Rodinal Semi-Stand Development (Part 2 – Getting More Technical!)
Matthew Osborne Photography
Black and White Film Developing
Regular readers will know I develop my black and white film at home using the Rodinal (R09 One Shot) semi-stand development method using times less than one hour. The more common approach is ‘Rodinal stand development‘ for a duration of one hour. I have already written one post on stand developing (link below) but as I like to experiment I am starting to fine tune my method (and I will continue to do so).
The standard stand development method is a good safe option but can produce ‘flat’ negatives. By that I mean mostly mid greys and lacking contrast (highlights and shadows). I generally develop my Kodak T-Max 100 film in Rodinal for 40-45 minutes with one or two turns (“agitations”) during that time. What I noticed is when I have shot a roll of B&W film over a period of several days in varying light conditions the film negatives results will also vary dramatically.
- Photos taken in bright light/ direct sunlight/ contrastly light/ hard light such a direct flash / speedlights benefit from a shorter developing time (such as 40 minutes) and give high quality negatives with a broad dynamic range (highlight detail, range of mid grey detail and shadow detail).
- Photos taken in the shade / even light / overcast day / inside without obvious directional light will develop as just mid greys lacking contrast and clarity when using the same developing time. Luckily film retains a lot of detail so negatives can be pushed / pulled when scanned to boost contrast and if needed boost contrast further in PP.
I know that all sounds obvious. It is not rocket science that contrasty light when taking a photo on film will give a more contrasty negative. But, the trick is when you want to create a contrasty negative from flat light. If the photos were taken on an overcast day increase your developing time and also the number of agitation during film developing and this will help the highlights (or brighter mid greys) develop further to give a negative with more contrast.
OK, to recap how stand development works, highlight areas develop faster than areas of shadow. Developer around the highlights stops working after a certain time and then the remaining time lets the shadow detail develop further. If you don’t agitate the film and stand for one hour the highlight detail and shadow detail both have time to develop. Highlight detail is not blown as the developer becomes exhausted around highlight detail sooner so stops.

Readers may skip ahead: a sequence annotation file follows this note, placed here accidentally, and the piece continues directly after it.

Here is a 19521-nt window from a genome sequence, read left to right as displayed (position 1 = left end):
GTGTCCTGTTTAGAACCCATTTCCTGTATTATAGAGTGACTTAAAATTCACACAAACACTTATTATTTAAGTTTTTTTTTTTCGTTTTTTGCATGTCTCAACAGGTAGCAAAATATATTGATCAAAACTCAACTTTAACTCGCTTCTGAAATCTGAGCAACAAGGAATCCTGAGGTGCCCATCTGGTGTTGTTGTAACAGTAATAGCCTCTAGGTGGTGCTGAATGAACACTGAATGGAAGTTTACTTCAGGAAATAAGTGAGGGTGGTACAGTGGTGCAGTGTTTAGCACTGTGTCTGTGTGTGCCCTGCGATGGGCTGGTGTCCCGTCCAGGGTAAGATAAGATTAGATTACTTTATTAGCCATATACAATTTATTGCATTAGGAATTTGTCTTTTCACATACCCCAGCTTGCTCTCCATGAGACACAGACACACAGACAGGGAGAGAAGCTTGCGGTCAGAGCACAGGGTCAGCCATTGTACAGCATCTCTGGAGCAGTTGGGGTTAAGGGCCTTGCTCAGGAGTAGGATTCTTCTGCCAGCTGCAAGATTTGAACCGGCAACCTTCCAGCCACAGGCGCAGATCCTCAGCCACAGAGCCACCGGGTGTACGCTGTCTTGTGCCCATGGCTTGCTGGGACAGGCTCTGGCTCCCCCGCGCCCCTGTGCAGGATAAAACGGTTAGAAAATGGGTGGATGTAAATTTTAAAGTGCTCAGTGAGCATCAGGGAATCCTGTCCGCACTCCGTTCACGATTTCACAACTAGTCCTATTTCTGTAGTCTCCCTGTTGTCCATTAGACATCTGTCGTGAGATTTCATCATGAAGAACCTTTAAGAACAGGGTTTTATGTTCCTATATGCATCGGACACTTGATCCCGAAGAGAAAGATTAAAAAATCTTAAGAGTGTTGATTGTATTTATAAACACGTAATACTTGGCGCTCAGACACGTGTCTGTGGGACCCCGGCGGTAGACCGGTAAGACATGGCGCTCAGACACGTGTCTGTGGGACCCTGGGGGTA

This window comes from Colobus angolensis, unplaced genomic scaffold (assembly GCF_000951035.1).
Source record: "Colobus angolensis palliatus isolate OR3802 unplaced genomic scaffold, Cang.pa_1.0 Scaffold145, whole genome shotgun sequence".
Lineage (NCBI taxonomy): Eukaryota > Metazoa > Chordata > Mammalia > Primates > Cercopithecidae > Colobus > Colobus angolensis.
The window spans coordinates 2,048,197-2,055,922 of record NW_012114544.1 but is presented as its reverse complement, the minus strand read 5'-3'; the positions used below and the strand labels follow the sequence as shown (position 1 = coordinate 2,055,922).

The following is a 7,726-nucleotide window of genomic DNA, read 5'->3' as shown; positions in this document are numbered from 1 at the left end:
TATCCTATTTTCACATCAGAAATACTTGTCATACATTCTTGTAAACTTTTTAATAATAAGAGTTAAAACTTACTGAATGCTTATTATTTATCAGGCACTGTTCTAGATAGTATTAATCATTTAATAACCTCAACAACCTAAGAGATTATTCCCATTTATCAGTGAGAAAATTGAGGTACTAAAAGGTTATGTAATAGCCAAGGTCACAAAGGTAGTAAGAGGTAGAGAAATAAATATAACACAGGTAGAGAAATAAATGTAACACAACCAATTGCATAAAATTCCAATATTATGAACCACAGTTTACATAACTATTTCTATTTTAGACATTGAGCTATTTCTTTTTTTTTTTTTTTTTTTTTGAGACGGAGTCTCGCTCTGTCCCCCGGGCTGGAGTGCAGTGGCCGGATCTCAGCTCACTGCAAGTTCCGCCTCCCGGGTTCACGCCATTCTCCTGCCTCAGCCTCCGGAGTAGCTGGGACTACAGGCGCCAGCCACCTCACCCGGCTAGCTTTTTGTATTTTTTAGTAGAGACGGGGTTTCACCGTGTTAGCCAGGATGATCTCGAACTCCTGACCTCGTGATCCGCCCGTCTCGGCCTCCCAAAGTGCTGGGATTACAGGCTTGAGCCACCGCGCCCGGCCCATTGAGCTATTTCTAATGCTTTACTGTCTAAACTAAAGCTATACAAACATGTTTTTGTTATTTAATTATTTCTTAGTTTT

Now, for semi-stand development you are basically refreshing the highlights areas with new developer each time you agitate the film so the highlights develop further and faster. By stopping the time sooner the highlights are developed but some deeper shadow detail remains less developed thereby produce a negative with more contrast.
That shorter time works well if photo are taken in ‘good’ light (good light being with direction). If however the light is flat then more agitations will refresh the highlights more to try to ‘over develop’ beyond the brightest seen when taking the photo and thereby giving a negative with more contrast.
The problem arises when you have a ‘mixed’ lighting conditions roll of film. Some negatives will be near perfect already and some will be flat. If you agitate the film more during developing then you will blow the highlights on the contrasty negatives. If you agitate less the flat negatives will develop as just that, flat and grey.
So in conclusion, I will try to make a note of the lighting conditions I shot the film in if films are being stored before being developed. For medium format film I will try to shoot an entire roll in similar light as you get less photos on a roll anyway (8-16 depending on 6×4.5, 6×6, 6×7, 6×9, with 645 format normally giving 16 negatives). For 35mm film when you have 36 exposures it is not always possible to shoot all images in similar light so in this instance I might develop with less agitations for a longer duration and increase the contrast in post processing (“PP”).
I hope that made a little sense! The best way to learrn is to try what method works best for you. Everyone is different but the above approach is how I currently develop my black and white film.
Examples images – Film Portraits (Leica M2)
- Flat light – flat negative push when scanned (note more grain)
- Contrasty light – contrasty negative with fine grain